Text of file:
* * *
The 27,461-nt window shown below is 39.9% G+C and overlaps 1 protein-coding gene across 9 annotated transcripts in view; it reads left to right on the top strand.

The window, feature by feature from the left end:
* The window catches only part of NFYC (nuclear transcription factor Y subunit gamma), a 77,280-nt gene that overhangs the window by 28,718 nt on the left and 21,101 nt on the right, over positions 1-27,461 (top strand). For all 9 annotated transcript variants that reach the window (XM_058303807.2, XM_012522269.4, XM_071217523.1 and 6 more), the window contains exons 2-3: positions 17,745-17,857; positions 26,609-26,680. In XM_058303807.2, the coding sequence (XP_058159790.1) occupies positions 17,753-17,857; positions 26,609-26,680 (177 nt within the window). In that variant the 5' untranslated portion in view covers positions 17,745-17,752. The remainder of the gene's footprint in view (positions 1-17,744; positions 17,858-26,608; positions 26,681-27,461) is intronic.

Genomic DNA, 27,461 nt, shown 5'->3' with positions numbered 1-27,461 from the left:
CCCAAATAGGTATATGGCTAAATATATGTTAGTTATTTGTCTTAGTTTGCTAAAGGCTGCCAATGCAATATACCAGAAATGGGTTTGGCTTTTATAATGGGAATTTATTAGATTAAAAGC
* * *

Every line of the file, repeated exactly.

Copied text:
The 27,461-nt window shown below is 39.9% G+C and overlaps 1 protein-coding gene across 9 annotated transcripts in view; it reads left to right on the top strand.

The window, feature by feature from the left end:
* The window catches only part of NFYC (nuclear transcription factor Y subunit gamma), a 77,280-nt gene that overhangs the window by 28,718 nt on the left and 21,101 nt on the right, over positions 1-27,461 (top strand). For all 9 annotated transcript variants that reach the window (XM_058303807.2, XM_012522269.4, XM_071217523.1 and 6 more), the window contains exons 2-3: positions 17,745-17,857; positions 26,609-26,680. In XM_058303807.2, the coding sequence (XP_058159790.1) occupies positions 17,753-17,857; positions 26,609-26,680 (177 nt within the window). In that variant the 5' untranslated portion in view covers positions 17,745-17,752. The remainder of the gene's footprint in view (positions 1-17,744; positions 17,858-26,608; positions 26,681-27,461) is intronic.

Genomic DNA, 27,461 nt, shown 5'->3' with positions numbered 1-27,461 from the left:
CCCAAATAGGTATATGGCTAAATATATGTTAGTTATTTGTCTTAGTTTGCTAAAGGCTGCCAATGCAATATACCAGAAATGGGTTTGGCTTTTATAATGGGAATTTATTAGATTAAAAGC